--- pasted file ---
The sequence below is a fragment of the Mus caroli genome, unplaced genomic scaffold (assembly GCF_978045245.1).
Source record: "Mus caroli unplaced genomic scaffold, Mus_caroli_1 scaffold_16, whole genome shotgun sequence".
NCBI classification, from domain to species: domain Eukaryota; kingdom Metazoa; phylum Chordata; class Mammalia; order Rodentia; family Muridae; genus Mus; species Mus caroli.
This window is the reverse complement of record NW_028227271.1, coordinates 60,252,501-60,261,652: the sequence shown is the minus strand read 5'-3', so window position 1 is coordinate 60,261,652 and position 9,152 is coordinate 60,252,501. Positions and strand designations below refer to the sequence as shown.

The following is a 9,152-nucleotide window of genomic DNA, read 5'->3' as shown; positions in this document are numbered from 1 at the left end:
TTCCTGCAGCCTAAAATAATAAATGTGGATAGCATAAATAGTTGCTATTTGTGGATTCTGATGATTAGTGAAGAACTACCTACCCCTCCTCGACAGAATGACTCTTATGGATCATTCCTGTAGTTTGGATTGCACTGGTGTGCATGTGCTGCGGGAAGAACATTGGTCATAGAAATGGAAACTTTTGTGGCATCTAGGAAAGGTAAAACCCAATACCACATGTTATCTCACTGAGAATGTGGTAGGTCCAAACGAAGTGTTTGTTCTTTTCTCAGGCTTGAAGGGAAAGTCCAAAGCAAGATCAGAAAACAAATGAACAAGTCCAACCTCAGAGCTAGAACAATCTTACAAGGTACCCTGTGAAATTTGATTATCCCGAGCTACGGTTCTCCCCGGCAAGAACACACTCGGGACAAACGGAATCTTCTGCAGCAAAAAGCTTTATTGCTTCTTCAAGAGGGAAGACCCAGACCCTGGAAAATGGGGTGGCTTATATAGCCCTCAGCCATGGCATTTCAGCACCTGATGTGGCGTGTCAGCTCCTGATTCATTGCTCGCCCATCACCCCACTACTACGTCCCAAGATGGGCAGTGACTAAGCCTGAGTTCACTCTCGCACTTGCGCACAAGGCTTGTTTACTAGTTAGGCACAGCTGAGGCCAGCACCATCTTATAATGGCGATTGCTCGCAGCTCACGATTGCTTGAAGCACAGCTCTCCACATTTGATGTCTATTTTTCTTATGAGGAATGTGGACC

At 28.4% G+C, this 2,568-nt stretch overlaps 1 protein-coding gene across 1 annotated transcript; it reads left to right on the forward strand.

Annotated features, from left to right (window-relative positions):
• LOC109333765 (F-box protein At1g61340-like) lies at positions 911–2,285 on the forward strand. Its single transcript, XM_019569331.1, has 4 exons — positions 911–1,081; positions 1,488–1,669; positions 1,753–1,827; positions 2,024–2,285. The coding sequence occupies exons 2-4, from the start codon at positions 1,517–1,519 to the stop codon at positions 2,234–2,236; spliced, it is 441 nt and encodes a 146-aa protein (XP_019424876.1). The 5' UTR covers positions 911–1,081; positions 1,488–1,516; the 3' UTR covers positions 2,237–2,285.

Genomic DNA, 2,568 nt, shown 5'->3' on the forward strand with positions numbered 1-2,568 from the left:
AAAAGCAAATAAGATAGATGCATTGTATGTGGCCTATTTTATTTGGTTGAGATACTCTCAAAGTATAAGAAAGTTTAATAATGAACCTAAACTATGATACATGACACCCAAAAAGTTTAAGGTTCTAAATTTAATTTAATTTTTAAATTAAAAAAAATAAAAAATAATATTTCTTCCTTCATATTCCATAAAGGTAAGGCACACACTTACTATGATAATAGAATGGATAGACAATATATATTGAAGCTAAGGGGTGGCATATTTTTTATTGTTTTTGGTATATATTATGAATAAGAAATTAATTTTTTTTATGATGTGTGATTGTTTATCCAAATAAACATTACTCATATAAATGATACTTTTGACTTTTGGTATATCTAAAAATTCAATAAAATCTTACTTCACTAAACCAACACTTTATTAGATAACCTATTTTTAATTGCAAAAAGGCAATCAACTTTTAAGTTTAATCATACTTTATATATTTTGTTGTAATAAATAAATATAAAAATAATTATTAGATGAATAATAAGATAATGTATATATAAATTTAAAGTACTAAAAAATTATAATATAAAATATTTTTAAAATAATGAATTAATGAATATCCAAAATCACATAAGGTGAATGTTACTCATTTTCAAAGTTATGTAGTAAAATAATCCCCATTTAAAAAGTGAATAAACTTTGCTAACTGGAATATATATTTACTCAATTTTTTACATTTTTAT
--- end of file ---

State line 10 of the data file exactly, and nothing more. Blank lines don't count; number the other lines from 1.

Genomic DNA, 2,568 nt, shown 5'->3' on the forward strand with positions numbered 1-2,568 from the left: